Denver Water: Public hearing in Summit County for proposed Moffat Collection System Project

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Update:

Here’s the release from Denver Water. There are four meetings starting Tuesday in Boulder:

The U.S. Army Corps of Engineers will hold four Public Hearings on the Draft EIS. At each location, Denver Water will hold an Open House from 4 to 6 p.m. The Public Hearings begin at 6 p.m.:

Tues., Dec. 1 — Boulder Country Club, 7350 Clubhouse Road, Boulder, CO 80301
Wed., Dec. 2 — Inn at Silver Creek, 62927 U.S. Highway 40, Granby, CO 80446
Thurs., Dec. 3 — Doubletree Hotel, 3203 Quebec Street, Denver, CO 80207
Tues., Dec. 8 — Keystone Conference Center, 0633 Tennis Club Road, Keystone, CO 80435

From the Summit Daily News (Bob Berwyn):

As described in a draft environmental study, the Moffat Collection System project in Grand County would also have impacts on flows on the Blue River. Flows in the Blue River at its confluence with the Colorado River could be cut by as much as 4,800 acre feet annually, about 2 percent of the river’s flow, according to figures released by the U.S. Army Corps of Engineers in the draft study. Denver Water project manager Travis Bray said those figures apply when at full build-out of Denver Water’s existing system, and with the Moffat Tunnel on-line. Under the new configuration of diversions that would result from the Moffat Tunnel project, Denver Water would take between 4,000 and 5,000 acre feet of additional water from Dillon Reservoir each year. Bray said the draft study shows there would only be a negligible long-term impact to boating and no impact to fisheries in the Blue River…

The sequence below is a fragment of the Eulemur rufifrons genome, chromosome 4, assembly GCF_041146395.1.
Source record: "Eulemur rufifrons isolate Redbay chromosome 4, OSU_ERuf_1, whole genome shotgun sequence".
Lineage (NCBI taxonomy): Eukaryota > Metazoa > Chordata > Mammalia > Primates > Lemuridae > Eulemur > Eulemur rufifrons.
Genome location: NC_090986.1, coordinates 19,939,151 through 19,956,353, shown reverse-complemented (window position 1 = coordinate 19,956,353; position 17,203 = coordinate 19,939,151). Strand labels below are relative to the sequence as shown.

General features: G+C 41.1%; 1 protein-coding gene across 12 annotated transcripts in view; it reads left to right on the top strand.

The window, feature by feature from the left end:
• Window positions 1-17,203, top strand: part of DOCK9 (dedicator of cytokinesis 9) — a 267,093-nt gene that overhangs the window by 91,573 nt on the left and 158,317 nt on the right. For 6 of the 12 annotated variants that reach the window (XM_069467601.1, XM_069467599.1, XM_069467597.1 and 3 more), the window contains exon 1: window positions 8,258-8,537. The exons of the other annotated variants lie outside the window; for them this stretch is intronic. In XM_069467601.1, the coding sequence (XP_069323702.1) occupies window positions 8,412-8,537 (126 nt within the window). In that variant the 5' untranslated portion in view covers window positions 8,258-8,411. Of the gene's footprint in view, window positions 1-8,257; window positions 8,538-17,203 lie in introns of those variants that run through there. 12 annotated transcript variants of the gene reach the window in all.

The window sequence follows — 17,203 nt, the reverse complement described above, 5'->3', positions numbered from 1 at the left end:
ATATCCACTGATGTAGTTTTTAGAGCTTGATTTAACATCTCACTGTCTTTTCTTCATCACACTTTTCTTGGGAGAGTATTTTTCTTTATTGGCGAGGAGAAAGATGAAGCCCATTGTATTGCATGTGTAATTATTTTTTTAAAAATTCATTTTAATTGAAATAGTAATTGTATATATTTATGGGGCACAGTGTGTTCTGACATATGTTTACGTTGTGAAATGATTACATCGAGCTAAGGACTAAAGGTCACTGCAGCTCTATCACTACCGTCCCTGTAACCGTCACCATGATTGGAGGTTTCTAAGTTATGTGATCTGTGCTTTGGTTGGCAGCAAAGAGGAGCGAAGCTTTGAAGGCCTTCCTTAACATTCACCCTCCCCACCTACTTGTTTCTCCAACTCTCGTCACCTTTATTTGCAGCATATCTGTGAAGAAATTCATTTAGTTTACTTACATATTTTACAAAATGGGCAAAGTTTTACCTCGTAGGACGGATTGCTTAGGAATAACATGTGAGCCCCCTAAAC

Although 2 percent doesn’t sound like much, peak flows are important for the river’s ecosystem, said Becky Long, water caucus organizer with the Colorado Environmental Coalition. “If the project goes forward, the Blue River would see reduced flows in the summer months during wet and average years,” she said. The peak flows in wet years help flush sediment out of the river, create new habitat and support rafting and kayaking, she said.

The main focus of the project is on increased diversions from the Fraser River, but conservation groups are concerned about overall effects on the entire Upper Colorado ecosystem. They advocated for the Summit County hearing when the draft study was released a few weeks ago. Long said the Corps was responding to requests from Summit County residents by scheduling the local hearing…

Conservation groups have identified several broad environmental goals that should be included in the project’s mitigation plan, including:

— Adequate baseline flows in the Fraser throughout the year to sustain fisheries and recreation.

— Sustained peak flows at key times of the year to mimic a natural flow regime and ensure the health and resilience of the river.

— Aggressive urban water conservation and efficiency measures to save more water, such as incentives for homeowners to replace Kentucky bluegrass with drought-tolerant landscaping. More than half of residential water use goes to watering lawns.

— Ongoing monitoring of the river’s health and a mitigation plan with the flexibility to adapt to changing conditions…

A summary of the draft environmental impact statement is online at: https://www.nwo.usace.army.mil/html/od-tl/eis/moffat.deis.vol1.exec-summary.pdf (pdf)

Here’s the public meeting information:

What: U.S. Army Corps of Engineers hearing
When: December 8 —Open House: 4 p.m.; public hearing begins at 6 p.m.
Where: Keystone Conference Center (0633 Tennis Club Road, Keystone)

More Denver Water coverage here.

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